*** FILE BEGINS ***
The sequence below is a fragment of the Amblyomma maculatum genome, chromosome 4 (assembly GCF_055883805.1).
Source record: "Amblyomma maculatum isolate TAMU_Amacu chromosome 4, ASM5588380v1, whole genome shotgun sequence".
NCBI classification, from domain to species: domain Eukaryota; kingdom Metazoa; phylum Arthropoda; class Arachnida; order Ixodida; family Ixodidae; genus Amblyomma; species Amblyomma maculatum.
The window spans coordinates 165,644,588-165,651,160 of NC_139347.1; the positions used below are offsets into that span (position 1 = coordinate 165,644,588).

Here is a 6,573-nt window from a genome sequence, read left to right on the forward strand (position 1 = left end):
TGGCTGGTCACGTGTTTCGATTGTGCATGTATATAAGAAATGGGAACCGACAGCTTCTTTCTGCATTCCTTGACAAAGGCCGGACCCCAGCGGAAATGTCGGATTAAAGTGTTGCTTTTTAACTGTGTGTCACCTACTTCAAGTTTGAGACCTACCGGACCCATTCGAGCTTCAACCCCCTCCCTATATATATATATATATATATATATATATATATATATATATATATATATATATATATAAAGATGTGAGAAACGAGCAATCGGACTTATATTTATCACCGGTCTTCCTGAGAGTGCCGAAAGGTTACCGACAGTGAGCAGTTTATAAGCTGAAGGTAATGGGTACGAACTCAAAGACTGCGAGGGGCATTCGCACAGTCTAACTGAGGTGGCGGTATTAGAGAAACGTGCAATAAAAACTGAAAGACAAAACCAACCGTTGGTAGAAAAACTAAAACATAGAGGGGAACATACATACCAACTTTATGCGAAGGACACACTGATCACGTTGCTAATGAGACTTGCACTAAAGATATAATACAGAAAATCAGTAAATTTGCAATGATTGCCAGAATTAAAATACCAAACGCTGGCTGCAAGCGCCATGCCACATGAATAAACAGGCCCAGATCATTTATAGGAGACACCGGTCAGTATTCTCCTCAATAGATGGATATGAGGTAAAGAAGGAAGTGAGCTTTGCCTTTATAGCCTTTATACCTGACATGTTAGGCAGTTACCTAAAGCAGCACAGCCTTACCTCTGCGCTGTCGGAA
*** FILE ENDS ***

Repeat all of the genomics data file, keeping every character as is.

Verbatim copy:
The sequence below is a fragment of the Amblyomma maculatum genome, chromosome 4 (assembly GCF_055883805.1).
Source record: "Amblyomma maculatum isolate TAMU_Amacu chromosome 4, ASM5588380v1, whole genome shotgun sequence".
NCBI classification, from domain to species: domain Eukaryota; kingdom Metazoa; phylum Arthropoda; class Arachnida; order Ixodida; family Ixodidae; genus Amblyomma; species Amblyomma maculatum.
The window spans coordinates 165,644,588-165,651,160 of NC_139347.1; the positions used below are offsets into that span (position 1 = coordinate 165,644,588).

Here is a 6,573-nt window from a genome sequence, read left to right on the forward strand (position 1 = left end):
TGGCTGGTCACGTGTTTCGATTGTGCATGTATATAAGAAATGGGAACCGACAGCTTCTTTCTGCATTCCTTGACAAAGGCCGGACCCCAGCGGAAATGTCGGATTAAAGTGTTGCTTTTTAACTGTGTGTCACCTACTTCAAGTTTGAGACCTACCGGACCCATTCGAGCTTCAACCCCCTCCCTATATATATATATATATATATATATATATATATATATATATATATATATATATATATAAAGATGTGAGAAACGAGCAATCGGACTTATATTTATCACCGGTCTTCCTGAGAGTGCCGAAAGGTTACCGACAGTGAGCAGTTTATAAGCTGAAGGTAATGGGTACGAACTCAAAGACTGCGAGGGGCATTCGCACAGTCTAACTGAGGTGGCGGTATTAGAGAAACGTGCAATAAAAACTGAAAGACAAAACCAACCGTTGGTAGAAAAACTAAAACATAGAGGGGAACATACATACCAACTTTATGCGAAGGACACACTGATCACGTTGCTAATGAGACTTGCACTAAAGATATAATACAGAAAATCAGTAAATTTGCAATGATTGCCAGAATTAAAATACCAAACGCTGGCTGCAAGCGCCATGCCACATGAATAAACAGGCCCAGATCATTTATAGGAGACACCGGTCAGTATTCTCCTCAATAGATGGATATGAGGTAAAGAAGGAAGTGAGCTTTGCCTTTATAGCCTTTATACCTGACATGTTAGGCAGTTACCTAAAGCAGCACAGCCTTACCTCTGCGCTGTCGGAA